RUNNING TIME: 91 min
• Deleted Scenes
• "Ask the Choirboy"
It’s an updated version of Meet the Parents, but instead of Robert De Niro as the uptight father, it has Robin Williams as a zany Catholic priest. Oh, and the priest has a creepy, omnipresent, seemingly live-in little boy sidekick. That’s right, the Catholic priest has a little boy sidekick.
Robin Williams, Mandy Moore, John Krasinski, Christine Taylor, Josh Flitter
Baby FreakSnot was the supernatural lovechild of Yul Brynner and Slimer.
Ben and Sadie are young, carefree, and in love. They seem tailor-made for each other, so when Ben proposes at a family gathering, Sadie accepts, but on one condition: she’s only getting married if they can hold the ceremony in her local church. The catch? The priest (Father Frank, played by Robin Williams) requires that all newlyweds take and pass his rigorous marriage course, which includes attending group sex sessions and refraining from therapy until marriage. Or was it attending group therapy sessions and refraining from sex until marriage? I can’t remember, but at some point a robot baby shits out some blue stuff, which was kind of weird, I guess.
Anyway, Father Frank’s course makes Ben and Sadie reexamine their relationship, and it ends up testing the very foundations of their love. Will their struggle drive them apart, or will it strengthen their bond? If you’ve ever seen a "movie" before, you probably already know the answer!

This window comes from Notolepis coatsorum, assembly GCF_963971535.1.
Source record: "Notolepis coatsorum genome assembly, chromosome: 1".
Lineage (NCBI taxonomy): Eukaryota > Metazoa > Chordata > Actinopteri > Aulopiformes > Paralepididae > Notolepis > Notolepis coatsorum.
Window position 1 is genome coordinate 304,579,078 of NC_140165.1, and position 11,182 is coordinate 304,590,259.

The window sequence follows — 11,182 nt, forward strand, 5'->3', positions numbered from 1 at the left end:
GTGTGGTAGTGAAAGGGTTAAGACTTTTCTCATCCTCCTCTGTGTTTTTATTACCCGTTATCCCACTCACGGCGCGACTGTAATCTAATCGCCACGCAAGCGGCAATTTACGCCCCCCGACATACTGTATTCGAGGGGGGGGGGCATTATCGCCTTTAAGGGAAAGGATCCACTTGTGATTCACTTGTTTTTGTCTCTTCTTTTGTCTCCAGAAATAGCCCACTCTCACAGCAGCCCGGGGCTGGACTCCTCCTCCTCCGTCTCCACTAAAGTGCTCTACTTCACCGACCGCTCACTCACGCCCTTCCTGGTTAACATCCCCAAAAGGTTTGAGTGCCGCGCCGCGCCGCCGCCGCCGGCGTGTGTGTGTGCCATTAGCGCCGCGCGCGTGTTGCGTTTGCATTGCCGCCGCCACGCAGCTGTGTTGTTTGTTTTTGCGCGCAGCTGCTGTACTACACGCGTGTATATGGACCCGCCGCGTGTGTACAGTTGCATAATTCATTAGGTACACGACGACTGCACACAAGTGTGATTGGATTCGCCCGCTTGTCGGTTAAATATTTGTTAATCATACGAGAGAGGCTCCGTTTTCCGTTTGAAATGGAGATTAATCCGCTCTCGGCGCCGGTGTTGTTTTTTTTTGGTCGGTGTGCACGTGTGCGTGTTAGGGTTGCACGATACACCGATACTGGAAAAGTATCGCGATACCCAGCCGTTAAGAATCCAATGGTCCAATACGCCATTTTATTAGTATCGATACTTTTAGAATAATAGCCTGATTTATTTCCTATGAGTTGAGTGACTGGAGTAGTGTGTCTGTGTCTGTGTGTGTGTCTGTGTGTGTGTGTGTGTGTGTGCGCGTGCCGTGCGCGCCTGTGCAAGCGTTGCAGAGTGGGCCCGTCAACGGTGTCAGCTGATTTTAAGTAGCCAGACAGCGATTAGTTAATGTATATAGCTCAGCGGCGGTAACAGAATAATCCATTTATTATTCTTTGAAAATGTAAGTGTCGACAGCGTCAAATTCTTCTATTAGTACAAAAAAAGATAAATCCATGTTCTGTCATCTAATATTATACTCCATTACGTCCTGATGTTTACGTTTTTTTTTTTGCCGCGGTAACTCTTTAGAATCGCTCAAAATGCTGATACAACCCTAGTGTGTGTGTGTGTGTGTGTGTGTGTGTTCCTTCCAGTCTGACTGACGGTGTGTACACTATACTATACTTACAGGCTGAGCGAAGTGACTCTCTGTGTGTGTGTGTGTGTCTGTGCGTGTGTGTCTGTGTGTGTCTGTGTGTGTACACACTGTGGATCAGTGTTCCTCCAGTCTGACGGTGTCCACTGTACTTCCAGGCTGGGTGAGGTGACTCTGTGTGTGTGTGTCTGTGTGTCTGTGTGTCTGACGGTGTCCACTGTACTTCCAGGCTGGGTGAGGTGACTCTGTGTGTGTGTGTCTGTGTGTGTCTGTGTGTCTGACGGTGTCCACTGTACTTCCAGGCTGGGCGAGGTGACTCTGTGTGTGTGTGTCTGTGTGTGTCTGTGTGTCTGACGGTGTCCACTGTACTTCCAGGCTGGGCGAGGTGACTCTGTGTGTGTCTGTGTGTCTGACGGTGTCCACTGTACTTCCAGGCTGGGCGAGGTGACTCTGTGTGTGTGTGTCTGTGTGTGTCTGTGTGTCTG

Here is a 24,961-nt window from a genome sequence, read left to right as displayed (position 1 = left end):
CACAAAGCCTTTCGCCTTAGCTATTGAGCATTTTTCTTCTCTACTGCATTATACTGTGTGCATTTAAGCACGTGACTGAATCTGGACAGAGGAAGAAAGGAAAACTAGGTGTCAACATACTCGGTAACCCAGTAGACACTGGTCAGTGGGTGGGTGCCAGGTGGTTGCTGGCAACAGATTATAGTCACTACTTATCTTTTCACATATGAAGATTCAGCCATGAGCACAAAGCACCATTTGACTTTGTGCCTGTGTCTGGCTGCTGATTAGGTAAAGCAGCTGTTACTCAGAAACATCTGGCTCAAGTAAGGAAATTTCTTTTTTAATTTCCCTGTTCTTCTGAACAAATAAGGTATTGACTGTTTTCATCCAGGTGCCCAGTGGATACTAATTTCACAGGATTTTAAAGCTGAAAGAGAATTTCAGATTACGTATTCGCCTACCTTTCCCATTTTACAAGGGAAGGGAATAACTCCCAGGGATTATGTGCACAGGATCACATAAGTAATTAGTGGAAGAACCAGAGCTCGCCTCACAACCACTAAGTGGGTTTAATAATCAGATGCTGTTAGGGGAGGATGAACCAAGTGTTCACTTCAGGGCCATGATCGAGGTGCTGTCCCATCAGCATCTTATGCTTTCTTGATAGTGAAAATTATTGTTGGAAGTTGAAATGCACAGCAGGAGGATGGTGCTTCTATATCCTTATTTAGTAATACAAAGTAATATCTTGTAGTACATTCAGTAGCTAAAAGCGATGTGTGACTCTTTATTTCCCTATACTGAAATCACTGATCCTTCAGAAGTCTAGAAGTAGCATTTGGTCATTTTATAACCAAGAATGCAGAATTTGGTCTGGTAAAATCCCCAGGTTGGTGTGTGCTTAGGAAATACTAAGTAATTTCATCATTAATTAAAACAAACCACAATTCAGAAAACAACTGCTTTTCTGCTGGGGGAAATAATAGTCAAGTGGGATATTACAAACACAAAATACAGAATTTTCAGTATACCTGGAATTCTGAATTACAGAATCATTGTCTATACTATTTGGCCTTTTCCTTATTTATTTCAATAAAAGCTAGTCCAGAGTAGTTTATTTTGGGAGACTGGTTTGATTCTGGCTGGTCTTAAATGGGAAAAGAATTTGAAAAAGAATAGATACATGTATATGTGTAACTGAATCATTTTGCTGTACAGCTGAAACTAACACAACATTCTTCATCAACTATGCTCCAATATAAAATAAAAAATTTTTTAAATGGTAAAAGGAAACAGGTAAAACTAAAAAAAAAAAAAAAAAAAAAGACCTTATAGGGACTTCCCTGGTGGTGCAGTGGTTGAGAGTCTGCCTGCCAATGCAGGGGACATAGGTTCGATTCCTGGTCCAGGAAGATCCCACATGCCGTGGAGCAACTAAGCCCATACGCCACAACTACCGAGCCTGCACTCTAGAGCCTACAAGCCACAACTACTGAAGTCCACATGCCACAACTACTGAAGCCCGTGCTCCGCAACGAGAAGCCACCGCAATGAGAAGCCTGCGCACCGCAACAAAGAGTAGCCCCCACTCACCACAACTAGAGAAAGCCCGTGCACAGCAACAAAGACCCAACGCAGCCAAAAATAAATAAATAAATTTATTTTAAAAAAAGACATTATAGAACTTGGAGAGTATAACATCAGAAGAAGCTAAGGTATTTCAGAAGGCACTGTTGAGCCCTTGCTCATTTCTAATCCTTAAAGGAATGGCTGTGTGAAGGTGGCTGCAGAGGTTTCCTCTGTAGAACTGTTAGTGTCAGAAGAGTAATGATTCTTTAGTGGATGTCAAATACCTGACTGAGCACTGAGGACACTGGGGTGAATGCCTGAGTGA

License to Wed is God-awful!
One pun down, thirty more to go.
License to Wed is horrid. It’s the worst kind of unfunny, manufactured, over-tested, soulless stuff that we all rail so much against here at CHUD, but that’s not nearly the worst of it. The worst part is that it steals so blatantly from the endless train of Ben Stiller comedy vehicles of the late nineties, especially Meet the Parents. Here’s how:
1) Both films feature loveable (well, in theory), unlucky schlubs on the verge of getting married.
2) Both films feature a wealthy, erudite ex-boyfriend character who serves to infuriate the protagonist.
3) Both films feature antagonistic father figures.
4) Both films feature the "nice guy getting pushed to the edge and finally blowing up" scene, and in very similar fashions.
5) License to Wed includes a nearly shot for shot duplication of the "angry little dog" scene from There’s Something about Mary.
6) License to Wed had a grip named Kennedy and a sound editor named Lincoln. Meet the Parents had a grip named Lincoln and a sound editor named Kennedy. (Ok, that part wasn’t true, but I swear to god that this is: License to Wed had a film editor named "Kathryn Himoff". Don’t you dare name your kid Jack, lady!)
Robin Williams: "So you’re asking me why I’m staging a funeral for my comedy career? That’s like asking why Bill Clinton needs viagra! I DID NOT HAVE COMEDIC RELATIONS WITH THAT WOMAN! Is that your final answer? YESSSS! It’s like Cuba Gooding, Jr. meets Michael Jackson! SHOW ME THE CHILDREN!"
Stranger: "What in the hell is he talking about?"